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North Coast crabbers stop fishing over price dispute

  • Chuck Wise, a crab fisherman for the past 50 years, shuts down his boat, after the fleet decided to stay in the docks at Bodega Bay when wholesale buyers decided to drop prices after an early glut on the market. (John Burgess/The Press Democrat)

The port of Bodega Bay was quiet Wednesday, with sunshine glistening on the water.

But the eerie calm was unusual at the height of Dungeness Crab season, when the docks are usually a bustling mess of fishermen unloading ton after ton of wriggling crabs from their boats.

Crab fishermen from the ports of Bodega Bay, San Francisco and Half Moon Bay stayed off the water again Thursday in a protest against buyers who want to take the wholesale price below $3 a pound. The strike began Sunday.

Chuck Wise, a crab fisherman for the past 50 years, spent part of the day tending to his boat, but decided to go home around noon, without a day's work to do.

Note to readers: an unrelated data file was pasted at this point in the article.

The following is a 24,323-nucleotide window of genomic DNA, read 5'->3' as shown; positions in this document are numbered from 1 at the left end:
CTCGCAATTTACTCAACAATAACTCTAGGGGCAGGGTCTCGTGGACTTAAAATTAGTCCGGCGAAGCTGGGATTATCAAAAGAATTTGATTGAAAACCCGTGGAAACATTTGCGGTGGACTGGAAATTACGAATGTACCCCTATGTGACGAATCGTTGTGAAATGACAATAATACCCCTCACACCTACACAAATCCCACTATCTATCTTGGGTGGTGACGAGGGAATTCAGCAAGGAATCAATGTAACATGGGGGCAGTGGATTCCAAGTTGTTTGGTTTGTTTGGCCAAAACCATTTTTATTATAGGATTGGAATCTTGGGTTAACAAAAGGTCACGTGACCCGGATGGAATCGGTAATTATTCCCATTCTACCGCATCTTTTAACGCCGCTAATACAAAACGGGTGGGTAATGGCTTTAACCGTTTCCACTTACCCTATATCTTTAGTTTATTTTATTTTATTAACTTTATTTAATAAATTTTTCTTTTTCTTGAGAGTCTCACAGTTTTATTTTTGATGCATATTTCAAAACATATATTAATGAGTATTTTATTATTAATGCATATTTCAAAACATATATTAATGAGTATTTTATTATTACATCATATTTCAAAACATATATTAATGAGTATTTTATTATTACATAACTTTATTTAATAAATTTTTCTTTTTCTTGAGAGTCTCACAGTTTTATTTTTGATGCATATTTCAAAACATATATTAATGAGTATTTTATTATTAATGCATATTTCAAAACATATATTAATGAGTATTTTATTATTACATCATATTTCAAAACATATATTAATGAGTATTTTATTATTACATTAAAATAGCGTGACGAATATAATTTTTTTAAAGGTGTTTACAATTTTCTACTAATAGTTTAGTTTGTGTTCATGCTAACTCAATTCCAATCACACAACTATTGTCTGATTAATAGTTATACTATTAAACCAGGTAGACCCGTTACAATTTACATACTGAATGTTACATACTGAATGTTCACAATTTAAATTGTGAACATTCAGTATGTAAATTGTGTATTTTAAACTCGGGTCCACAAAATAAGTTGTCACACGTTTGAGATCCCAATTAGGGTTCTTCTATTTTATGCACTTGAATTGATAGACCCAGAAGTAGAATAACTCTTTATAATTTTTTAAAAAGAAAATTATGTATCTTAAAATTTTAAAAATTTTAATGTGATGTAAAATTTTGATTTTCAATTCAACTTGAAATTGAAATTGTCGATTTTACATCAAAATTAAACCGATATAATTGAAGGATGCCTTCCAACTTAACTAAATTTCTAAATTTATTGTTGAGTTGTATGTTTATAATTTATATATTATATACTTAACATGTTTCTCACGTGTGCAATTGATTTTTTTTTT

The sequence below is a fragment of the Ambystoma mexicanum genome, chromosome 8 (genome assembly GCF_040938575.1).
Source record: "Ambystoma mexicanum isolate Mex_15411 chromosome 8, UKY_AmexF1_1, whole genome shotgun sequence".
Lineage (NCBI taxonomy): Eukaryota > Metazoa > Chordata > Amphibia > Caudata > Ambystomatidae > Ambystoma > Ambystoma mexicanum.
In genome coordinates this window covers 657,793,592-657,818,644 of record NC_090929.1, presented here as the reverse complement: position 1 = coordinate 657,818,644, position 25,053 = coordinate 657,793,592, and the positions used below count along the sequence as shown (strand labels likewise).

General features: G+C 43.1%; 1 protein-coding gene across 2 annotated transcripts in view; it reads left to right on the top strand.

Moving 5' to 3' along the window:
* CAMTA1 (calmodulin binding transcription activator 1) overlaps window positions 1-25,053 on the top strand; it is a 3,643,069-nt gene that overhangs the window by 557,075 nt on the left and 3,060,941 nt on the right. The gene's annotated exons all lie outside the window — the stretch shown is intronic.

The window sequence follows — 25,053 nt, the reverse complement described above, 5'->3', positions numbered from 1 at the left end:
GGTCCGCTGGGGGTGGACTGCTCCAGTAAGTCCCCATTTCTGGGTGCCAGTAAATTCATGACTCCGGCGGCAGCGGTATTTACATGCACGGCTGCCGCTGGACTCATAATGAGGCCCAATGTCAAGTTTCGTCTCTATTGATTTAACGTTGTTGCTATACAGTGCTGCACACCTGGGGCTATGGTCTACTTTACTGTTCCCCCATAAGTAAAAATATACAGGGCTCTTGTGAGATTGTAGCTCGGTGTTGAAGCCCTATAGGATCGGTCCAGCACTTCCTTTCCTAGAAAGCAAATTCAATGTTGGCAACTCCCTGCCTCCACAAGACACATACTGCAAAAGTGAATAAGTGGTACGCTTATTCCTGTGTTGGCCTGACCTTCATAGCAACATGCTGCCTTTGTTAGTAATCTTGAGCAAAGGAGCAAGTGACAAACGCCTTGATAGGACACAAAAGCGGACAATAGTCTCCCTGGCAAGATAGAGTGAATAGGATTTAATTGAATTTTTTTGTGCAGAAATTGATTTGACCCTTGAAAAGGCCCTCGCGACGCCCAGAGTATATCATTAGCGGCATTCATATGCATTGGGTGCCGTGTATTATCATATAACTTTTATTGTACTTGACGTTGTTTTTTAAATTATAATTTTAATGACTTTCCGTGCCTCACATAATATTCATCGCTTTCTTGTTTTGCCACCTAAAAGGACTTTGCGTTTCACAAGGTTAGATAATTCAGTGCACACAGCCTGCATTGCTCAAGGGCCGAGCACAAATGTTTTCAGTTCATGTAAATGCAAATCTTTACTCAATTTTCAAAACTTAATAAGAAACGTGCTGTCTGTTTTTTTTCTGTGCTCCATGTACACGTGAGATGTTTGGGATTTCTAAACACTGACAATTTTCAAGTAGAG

"It doesn't look good," Wise said. "It doesn't look good at all."

"The guys want to go fishing, but we're not going to do it where you can't make a decent living," Wise said. "It's very expensive to run a boat. There's two guys, plus me, to make a living off it."

For Wise, 72, whose boat Juliet can hold up to 6,000 pounds of crab, the day without work meant he lost out on about $18,000 in potential earnings for himself and his crew. About 40 crabbing boats typically are working the waters off Bodega Bay.

The price dispute has practically become a holiday tradition. Last year, fishermen held out for a better price until just after Thanksgiving, so they and the retail markets missed out on that bountiful sales opportunity.

Now, with Thanksgiving over, customers are less willing to pay a premium for local crab, said Bill Timko, salesman for North Coast Fisheries, one of the major crab wholesalers.

"People will buy crab at $4.99 or $5.99 a pound, but they won't buy much," Timko said. "When they're at a lower price range they sell much better."


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